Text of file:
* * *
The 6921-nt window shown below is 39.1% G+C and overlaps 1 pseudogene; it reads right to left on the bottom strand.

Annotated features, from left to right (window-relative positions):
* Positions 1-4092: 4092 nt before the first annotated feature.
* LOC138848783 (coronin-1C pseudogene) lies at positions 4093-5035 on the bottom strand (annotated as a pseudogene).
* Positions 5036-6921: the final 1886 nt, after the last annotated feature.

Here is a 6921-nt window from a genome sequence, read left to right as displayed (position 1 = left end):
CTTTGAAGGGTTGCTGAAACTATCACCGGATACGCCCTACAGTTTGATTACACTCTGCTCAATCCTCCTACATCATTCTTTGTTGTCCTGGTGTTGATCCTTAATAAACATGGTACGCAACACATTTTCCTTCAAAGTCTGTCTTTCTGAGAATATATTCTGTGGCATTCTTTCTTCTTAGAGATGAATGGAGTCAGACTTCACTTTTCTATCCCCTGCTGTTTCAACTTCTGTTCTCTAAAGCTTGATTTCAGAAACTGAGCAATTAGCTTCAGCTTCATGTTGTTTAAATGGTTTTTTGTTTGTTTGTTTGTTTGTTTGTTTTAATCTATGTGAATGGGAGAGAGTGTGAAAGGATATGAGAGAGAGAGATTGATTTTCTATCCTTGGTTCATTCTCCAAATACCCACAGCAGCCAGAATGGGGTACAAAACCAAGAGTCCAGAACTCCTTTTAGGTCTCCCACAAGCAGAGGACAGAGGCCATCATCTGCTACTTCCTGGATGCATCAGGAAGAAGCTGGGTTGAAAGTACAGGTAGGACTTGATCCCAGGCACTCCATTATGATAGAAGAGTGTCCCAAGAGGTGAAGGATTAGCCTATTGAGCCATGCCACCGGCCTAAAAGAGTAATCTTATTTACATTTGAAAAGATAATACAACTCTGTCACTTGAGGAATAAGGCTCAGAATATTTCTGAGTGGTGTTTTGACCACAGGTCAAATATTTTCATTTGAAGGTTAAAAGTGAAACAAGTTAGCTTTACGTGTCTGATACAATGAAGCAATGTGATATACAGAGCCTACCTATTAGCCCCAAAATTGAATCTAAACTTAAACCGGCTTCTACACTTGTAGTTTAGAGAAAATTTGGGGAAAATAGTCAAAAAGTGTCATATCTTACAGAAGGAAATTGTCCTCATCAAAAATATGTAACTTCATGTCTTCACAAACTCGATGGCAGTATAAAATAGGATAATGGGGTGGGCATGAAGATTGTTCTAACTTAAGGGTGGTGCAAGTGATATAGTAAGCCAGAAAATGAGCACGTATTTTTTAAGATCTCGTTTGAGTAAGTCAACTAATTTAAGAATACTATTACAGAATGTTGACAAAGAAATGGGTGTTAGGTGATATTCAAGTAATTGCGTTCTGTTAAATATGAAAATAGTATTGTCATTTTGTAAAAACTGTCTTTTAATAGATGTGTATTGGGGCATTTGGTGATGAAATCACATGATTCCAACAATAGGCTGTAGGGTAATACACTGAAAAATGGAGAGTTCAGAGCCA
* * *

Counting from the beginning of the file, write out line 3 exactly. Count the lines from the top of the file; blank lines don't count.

* Positions 1-4092: 4092 nt before the first annotated feature.